David Kirkpatrick

August 5, 2010

Will the WikiLeaks issue close military/intelligence doors?

Michael Hayden hopes not. The relationship between intelligence agencies and the military is always pretty fragile and the WikiLeaks incident over posting classified video of a 2007 Baghdad helicopter attack a couple of months ago threatens to shut down a lot of communication between the government entities.

From the first link:

The recent publication of classified military documents on the whistleblower site WikLeaks should not be allowed to chill information sharing that’s been going on within the military and intelligence communities, the former director of the CIA said Tuesday.

In an interview, retired Gen. Michael Hayden, who led both the CIA and the National Security Agency (NSA), expressed concern over the potential for knee-jerk restrictions on data sharing in response to the incident.

“Senior leadership in the country will have to guard against over-reaction,” Hayden cautioned. “Clearly, we need to be careful. We have to pay more attention to security,” he said.

Wikileaks last week posted more than 90,000 military and intelligence documents on the ongoing war in Afghanistan. Bradley Manning, an Army intelligence analyst already charged with supplying WikiLeaks with a video allegedly showing a deadly U.S Apache helicopter attack in Iraq, is the prime suspect in the leak of the Afghanistan war documents.

July 12, 2009

Is Dick Cheney sweating yet?

Filed under: et.al. — Tags: , , , , , — David Kirkpatrick @ 3:55 pm

He should be. If nothing else, Obama has shown a great propensity to allow circumstances to ferment to the point he is totally removed from the ultimate result. Cheney is nearing the end of long, slow walk.

From the link:

The Central Intelligence Agency withheld information about a secret counterterrorism program from Congress for eight years on direct orders from former Vice President Dick Cheney, the agency’s director, Leon E. Panetta, has told the Senate and House intelligence committees, two people with direct knowledge of the matter said Saturday.

The report that Mr. Cheney was behind the decision to conceal the still-unidentified program from Congress deepened the mystery surrounding it, suggesting that the Bush administration had put a high priority on the program and its secrecy.

Mr. Panetta, who ended the program when he first learned of its existence from subordinates on June 23, briefed the two intelligence committees about it in separate closed sessions the next day.

Efforts to reach Mr. Cheney through relatives and associates were unsuccessful.

March 29, 2009

Torture and (the lack of) intelligence

Filed under: Politics — Tags: , , , , , — David Kirkpatrick @ 8:00 pm

Did we get any useful information from initiating systemic torture under the Bush 43 regime? Apparently not.

Cheney and his apparatchiks continue to insist that they got reliable and vital information from these torture sessions, but they can never verify it:

 

Since 2006, Senate intelligence committee members have pressed the CIA, in classified briefings, to provide examples of specific leads that were obtained from Abu Zubaida through the use of waterboarding and other methods, according to officials familiar with the requests. The agency provided none, the officials said.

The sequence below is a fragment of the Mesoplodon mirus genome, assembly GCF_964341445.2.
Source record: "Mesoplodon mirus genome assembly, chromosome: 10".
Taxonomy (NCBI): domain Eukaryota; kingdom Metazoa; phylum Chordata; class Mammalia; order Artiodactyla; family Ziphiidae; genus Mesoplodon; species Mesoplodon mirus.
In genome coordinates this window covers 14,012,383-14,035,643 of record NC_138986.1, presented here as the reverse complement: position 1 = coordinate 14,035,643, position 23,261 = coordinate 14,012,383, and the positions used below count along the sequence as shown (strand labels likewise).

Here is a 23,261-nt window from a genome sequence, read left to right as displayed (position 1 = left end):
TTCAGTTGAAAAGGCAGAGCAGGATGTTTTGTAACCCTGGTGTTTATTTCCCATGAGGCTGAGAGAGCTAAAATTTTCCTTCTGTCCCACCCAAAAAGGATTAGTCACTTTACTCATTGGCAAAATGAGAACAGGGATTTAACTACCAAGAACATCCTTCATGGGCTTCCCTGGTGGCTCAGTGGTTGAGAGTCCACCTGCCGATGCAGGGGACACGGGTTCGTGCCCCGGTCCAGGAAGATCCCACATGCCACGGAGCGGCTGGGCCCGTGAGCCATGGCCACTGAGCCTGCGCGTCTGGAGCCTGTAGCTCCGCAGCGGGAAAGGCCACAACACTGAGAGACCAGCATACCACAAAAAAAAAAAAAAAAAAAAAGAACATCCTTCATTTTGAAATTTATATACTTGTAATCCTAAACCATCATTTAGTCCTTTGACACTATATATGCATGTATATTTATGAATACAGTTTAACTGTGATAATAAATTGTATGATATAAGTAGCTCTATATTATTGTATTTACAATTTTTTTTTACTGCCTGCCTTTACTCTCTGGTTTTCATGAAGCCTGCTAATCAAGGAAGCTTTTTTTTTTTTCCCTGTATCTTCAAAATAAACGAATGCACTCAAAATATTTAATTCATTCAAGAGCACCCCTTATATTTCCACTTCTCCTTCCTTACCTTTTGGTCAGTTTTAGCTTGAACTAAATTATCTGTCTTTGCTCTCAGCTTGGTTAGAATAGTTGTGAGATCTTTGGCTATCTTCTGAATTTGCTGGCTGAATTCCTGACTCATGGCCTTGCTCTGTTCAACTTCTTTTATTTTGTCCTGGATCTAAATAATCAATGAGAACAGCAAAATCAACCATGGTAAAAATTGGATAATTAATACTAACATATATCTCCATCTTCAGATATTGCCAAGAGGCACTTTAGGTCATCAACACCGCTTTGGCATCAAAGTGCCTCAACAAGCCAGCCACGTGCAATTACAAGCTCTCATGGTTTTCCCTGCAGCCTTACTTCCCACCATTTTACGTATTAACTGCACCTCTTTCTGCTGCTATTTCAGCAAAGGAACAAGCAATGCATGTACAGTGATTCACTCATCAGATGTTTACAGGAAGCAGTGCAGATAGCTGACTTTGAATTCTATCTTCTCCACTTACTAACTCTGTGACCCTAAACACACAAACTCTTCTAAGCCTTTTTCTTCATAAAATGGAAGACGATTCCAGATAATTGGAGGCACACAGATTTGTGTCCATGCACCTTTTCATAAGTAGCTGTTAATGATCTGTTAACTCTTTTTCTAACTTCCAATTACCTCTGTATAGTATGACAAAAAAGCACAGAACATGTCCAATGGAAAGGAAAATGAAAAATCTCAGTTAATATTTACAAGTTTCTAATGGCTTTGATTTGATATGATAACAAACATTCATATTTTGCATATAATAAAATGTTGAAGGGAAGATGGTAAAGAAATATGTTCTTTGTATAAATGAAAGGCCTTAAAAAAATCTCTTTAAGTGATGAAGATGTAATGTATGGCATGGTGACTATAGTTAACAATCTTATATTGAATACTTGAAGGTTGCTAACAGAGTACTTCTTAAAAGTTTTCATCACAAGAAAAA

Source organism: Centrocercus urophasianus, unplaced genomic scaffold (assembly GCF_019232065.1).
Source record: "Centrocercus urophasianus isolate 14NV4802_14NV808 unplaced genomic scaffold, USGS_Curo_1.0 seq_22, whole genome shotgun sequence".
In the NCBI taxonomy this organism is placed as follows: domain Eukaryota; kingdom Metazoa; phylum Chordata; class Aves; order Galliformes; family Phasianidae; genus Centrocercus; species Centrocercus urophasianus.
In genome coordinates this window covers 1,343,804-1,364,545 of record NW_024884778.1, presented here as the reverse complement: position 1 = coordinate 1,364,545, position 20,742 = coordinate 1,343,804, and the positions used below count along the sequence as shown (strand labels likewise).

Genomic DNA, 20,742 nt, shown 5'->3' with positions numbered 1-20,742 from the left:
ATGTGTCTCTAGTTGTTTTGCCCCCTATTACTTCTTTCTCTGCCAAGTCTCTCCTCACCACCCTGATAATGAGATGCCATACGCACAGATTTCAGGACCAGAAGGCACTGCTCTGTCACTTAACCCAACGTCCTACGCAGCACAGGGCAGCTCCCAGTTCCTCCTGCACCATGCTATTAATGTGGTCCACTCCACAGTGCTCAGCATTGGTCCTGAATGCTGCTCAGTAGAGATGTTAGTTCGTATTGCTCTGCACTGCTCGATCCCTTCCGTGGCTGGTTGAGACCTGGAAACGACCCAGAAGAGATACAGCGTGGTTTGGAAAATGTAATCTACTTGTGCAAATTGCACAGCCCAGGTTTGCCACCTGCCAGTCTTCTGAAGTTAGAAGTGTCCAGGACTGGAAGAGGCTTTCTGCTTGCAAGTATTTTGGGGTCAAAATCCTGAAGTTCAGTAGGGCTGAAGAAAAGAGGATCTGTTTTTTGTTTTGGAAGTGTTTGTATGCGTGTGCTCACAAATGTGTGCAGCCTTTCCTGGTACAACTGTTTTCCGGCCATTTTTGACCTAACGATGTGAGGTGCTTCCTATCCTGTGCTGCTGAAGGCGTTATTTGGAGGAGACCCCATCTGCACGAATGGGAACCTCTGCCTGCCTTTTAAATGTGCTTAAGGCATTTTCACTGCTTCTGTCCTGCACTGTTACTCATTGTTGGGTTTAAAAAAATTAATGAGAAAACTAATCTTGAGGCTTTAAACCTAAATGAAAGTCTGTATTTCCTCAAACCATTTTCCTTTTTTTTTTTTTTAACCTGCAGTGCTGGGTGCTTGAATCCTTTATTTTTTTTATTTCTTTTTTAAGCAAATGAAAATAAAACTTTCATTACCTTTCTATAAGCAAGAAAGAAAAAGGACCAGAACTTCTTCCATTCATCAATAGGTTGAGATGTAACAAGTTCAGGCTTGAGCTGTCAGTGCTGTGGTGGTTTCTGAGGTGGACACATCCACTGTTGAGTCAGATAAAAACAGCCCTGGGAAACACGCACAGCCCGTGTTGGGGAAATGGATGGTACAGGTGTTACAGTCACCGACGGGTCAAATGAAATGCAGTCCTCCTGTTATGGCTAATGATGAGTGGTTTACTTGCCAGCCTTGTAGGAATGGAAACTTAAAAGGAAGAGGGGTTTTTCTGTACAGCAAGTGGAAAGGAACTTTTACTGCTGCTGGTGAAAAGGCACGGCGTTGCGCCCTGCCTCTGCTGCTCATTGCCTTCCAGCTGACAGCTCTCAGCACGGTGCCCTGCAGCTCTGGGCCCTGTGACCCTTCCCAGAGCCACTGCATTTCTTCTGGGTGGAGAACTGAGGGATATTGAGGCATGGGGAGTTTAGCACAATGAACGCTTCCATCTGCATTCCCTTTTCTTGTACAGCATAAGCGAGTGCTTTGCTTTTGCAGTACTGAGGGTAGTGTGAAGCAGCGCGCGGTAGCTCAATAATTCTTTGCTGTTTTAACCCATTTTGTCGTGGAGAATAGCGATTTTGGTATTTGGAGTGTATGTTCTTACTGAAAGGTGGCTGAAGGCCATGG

We sold our souls for lies.

January 5, 2009

Panetta to head CIA

Filed under: Politics — Tags: , , , — David Kirkpatrick @ 3:55 pm

An interesting choice for a beleaguered agency. Panetta will have his hands full between dealing with the Bush 43 torture aftermath, international terrorism and a somewhat tarnished public brand.

From the link:

President-elect Barack Obama has selected Leon E. Panetta, the former congressman and White House chief of staff, to take over the Central Intelligence Agency, an organization that Mr. Obama criticized during the campaign for using interrogation methods he decried as torture, Democratic officials said Monday.

Mr. Panetta has a reputation in Washington as a competent manager with strong background in budget issues, but has little hands-on intelligence experience. If confirmed by the Senate, he will take control of the agency most directly responsible for hunting senior Al Qaeda leaders around the globe, but one that has been buffeted since the Sept. 11 attacks by leadership changes and morale problems.

Given his background, Mr. Panetta is a somewhat unusual choice to lead the C.I.A., an agency that has been unwelcoming to previous directors perceived as outsiders, such as Stansfield M. Turner and John M. Deutch. But his selection points up the difficulty Mr. Obama had in finding a C.I.A. director with no connection to controversial counterterrorism programs of the Bush era.

February 6, 2008

CIA admits to waterboarding

Filed under: Politics — Tags: , , — David Kirkpatrick @ 12:40 am

CIA Director Michael Hayden told Congress the agency used waterboarding on three occasions. This is the first official declaration that the US government waterboarded detainees.

Before September 11, 2001, the interrogation technique was considered torture and US military personnel have been court martialed as recently as the Vietnam War for waterboarding.

Head to this postto join a comments section conversation on waterboarding, torture and US policy.

(Update: Here’s a former Naval instructor’s testimony on waterboarding. Short version, he says it absolutely is torture.)

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